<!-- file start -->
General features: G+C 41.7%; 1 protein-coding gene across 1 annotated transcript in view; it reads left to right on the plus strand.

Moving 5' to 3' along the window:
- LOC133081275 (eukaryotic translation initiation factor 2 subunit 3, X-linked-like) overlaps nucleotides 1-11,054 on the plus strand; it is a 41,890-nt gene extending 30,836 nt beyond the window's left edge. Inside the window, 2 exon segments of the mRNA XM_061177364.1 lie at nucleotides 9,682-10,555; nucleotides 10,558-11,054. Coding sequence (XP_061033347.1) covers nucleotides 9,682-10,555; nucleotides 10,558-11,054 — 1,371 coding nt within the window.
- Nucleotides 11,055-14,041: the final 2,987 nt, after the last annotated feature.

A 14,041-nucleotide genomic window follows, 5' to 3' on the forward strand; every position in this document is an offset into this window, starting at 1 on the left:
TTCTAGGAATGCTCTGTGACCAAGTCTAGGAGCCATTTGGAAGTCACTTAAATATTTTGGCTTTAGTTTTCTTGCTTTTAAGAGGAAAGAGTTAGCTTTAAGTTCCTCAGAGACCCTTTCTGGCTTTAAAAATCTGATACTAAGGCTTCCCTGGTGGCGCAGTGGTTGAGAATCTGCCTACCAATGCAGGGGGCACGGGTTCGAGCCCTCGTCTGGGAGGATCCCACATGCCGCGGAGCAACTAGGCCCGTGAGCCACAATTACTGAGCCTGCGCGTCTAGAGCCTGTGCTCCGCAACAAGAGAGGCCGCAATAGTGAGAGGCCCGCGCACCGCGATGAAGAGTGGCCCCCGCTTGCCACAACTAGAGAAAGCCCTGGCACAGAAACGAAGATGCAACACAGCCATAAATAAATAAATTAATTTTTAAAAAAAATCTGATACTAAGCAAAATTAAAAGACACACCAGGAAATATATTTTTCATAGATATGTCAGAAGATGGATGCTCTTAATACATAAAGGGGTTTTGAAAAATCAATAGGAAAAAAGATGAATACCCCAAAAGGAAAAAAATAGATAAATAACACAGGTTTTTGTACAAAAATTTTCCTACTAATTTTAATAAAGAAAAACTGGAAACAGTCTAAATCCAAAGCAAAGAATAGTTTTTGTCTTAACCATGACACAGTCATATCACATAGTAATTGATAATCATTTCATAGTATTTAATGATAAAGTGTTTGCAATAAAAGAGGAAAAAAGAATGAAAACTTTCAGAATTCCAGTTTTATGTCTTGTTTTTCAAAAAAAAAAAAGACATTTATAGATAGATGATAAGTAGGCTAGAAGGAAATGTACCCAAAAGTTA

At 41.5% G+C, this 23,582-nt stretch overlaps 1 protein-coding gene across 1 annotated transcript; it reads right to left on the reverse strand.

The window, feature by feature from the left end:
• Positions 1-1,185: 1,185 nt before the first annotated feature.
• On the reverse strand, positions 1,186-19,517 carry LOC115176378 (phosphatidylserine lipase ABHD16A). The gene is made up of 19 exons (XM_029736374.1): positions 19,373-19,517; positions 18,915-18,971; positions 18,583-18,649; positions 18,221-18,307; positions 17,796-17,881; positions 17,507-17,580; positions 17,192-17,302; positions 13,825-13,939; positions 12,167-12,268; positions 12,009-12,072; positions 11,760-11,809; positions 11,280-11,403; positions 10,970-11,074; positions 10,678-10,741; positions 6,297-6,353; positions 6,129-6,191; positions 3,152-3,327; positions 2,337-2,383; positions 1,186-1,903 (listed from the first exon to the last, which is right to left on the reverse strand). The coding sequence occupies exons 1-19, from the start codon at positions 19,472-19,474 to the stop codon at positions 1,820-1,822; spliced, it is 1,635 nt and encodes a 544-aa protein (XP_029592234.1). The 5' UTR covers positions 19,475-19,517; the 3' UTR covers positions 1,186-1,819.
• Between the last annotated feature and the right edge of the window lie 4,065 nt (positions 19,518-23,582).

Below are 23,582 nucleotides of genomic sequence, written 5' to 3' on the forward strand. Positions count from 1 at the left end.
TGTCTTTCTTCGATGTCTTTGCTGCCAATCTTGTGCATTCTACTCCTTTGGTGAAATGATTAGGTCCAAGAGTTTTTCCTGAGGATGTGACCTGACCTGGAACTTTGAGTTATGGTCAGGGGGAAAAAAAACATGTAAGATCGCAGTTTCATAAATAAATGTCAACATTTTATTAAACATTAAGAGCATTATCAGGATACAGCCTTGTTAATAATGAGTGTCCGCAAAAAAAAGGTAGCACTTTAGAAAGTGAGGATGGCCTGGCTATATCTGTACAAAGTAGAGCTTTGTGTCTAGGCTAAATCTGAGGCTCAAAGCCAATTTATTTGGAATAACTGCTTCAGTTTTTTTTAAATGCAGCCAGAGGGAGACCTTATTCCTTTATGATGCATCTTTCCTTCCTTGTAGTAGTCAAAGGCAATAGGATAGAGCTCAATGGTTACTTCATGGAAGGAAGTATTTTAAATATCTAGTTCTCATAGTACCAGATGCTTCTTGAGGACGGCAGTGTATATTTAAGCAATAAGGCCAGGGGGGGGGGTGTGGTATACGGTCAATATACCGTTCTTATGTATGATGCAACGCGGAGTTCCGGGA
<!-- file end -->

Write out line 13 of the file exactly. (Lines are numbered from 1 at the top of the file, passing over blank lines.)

TGTCTTTCTTCGATGTCTTTGCTGCCAATCTTGTGCATTCTACTCCTTTGGTGAAATGATTAGGTCCAAGAGTTTTTCCTGAGGATGTGACCTGACCTGGAACTTTGAGTTATGGTCAGGGGGAAAAAAAACATGTAAGATCGCAGTTTCATAAATAAATGTCAACATTTTATTAAACATTAAGAGCATTATCAGGATACAGCCTTGTTAATAATGAGTGTCCGCAAAAAAAAGGTAGCACTTTAGAAAGTGAGGATGGCCTGGCTATATCTGTACAAAGTAGAGCTTTGTGTCTAGGCTAAATCTGAGGCTCAAAGCCAATTTATTTGGAATAACTGCTTCAGTTTTTTTTAAATGCAGCCAGAGGGAGACCTTATTCCTTTATGATGCATCTTTCCTTCCTTGTAGTAGTCAAAGGCAATAGGATAGAGCTCAATGGTTACTTCATGGAAGGAAGTATTTTAAATATCTAGTTCTCATAGTACCAGATGCTTCTTGAGGACGGCAGTGTATATTTAAGCAATAAGGCCAGGGGGGGGGGTGTGGTATACGGTCAATATACCGTTCTTATGTATGATGCAACGCGGAGTTCCGGGA